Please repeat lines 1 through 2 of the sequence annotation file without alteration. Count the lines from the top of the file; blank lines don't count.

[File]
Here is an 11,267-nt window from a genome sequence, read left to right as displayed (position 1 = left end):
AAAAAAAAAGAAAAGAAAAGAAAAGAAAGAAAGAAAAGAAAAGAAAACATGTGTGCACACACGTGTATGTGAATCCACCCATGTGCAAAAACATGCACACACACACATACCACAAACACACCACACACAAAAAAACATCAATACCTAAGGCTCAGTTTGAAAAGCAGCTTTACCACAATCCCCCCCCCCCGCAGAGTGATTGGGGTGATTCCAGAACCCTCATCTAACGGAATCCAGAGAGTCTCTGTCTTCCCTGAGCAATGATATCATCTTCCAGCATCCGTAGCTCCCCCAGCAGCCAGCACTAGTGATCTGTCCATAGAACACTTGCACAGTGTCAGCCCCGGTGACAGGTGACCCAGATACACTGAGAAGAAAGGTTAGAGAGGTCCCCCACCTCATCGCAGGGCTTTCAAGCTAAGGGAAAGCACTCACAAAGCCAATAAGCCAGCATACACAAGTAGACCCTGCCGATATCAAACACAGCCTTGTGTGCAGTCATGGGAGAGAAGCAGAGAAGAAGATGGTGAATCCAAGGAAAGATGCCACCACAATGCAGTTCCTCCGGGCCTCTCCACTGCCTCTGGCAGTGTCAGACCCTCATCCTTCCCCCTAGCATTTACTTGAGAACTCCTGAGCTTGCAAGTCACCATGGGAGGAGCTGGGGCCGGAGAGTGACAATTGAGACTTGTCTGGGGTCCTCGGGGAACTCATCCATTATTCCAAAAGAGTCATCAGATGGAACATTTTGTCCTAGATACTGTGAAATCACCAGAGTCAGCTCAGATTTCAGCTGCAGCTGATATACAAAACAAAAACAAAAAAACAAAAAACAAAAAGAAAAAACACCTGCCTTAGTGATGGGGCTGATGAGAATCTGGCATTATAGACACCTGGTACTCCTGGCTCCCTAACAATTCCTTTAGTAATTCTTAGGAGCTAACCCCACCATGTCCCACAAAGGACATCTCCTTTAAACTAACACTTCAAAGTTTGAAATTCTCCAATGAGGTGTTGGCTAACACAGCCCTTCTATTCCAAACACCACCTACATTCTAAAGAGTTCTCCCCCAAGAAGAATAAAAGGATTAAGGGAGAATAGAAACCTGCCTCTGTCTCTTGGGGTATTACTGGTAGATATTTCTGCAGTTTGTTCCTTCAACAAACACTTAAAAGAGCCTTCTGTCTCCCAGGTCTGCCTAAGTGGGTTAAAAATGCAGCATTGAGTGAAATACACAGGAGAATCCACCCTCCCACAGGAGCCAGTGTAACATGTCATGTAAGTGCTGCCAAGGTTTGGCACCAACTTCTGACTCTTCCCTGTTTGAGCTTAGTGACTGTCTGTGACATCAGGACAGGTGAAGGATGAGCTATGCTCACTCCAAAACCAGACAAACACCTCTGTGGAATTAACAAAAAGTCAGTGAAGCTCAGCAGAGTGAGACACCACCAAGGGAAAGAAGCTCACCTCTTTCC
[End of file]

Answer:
Here is an 11,267-nt window from a genome sequence, read left to right as displayed (position 1 = left end):
AAAAAAAAAGAAAAGAAAAGAAAAGAAAGAAAGAAAAGAAAAGAAAACATGTGTGCACACACGTGTATGTGAATCCACCCATGTGCAAAAACATGCACACACACACATACCACAAACACACCACACACAAAAAAACATCAATACCTAAGGCTCAGTTTGAAAAGCAGCTTTACCACAATCCCCCCCCCCCGCAGAGTGATTGGGGTGATTCCAGAACCCTCATCTAACGGAATCCAGAGAGTCTCTGTCTTCCCTGAGCAATGATATCATCTTCCAGCATCCGTAGCTCCCCCAGCAGCCAGCACTAGTGATCTGTCCATAGAACACTTGCACAGTGTCAGCCCCGGTGACAGGTGACCCAGATACACTGAGAAGAAAGGTTAGAGAGGTCCCCCACCTCATCGCAGGGCTTTCAAGCTAAGGGAAAGCACTCACAAAGCCAATAAGCCAGCATACACAAGTAGACCCTGCCGATATCAAACACAGCCTTGTGTGCAGTCATGGGAGAGAAGCAGAGAAGAAGATGGTGAATCCAAGGAAAGATGCCACCACAATGCAGTTCCTCCGGGCCTCTCCACTGCCTCTGGCAGTGTCAGACCCTCATCCTTCCCCCTAGCATTTACTTGAGAACTCCTGAGCTTGCAAGTCACCATGGGAGGAGCTGGGGCCGGAGAGTGACAATTGAGACTTGTCTGGGGTCCTCGGGGAACTCATCCATTATTCCAAAAGAGTCATCAGATGGAACATTTTGTCCTAGATACTGTGAAATCACCAGAGTCAGCTCAGATTTCAGCTGCAGCTGATATACAAAACAAAAACAAAAAAACAAAAAACAAAAAGAAAAAACACCTGCCTTAGTGATGGGGCTGATGAGAATCTGGCATTATAGACACCTGGTACTCCTGGCTCCCTAACAATTCCTTTAGTAATTCTTAGGAGCTAACCCCACCATGTCCCACAAAGGACATCTCCTTTAAACTAACACTTCAAAGTTTGAAATTCTCCAATGAGGTGTTGGCTAACACAGCCCTTCTATTCCAAACACCACCTACATTCTAAAGAGTTCTCCCCCAAGAAGAATAAAAGGATTAAGGGAGAATAGAAACCTGCCTCTGTCTCTTGGGGTATTACTGGTAGATATTTCTGCAGTTTGTTCCTTCAACAAACACTTAAAAGAGCCTTCTGTCTCCCAGGTCTGCCTAAGTGGGTTAAAAATGCAGCATTGAGTGAAATACACAGGAGAATCCACCCTCCCACAGGAGCCAGTGTAACATGTCATGTAAGTGCTGCCAAGGTTTGGCACCAACTTCTGACTCTTCCCTGTTTGAGCTTAGTGACTGTCTGTGACATCAGGACAGGTGAAGGATGAGCTATGCTCACTCCAAAACCAGACAAACACCTCTGTGGAATTAACAAAAAGTCAGTGAAGCTCAGCAGAGTGAGACACCACCAAGGGAAAGAAGCTCACCTCTTTCC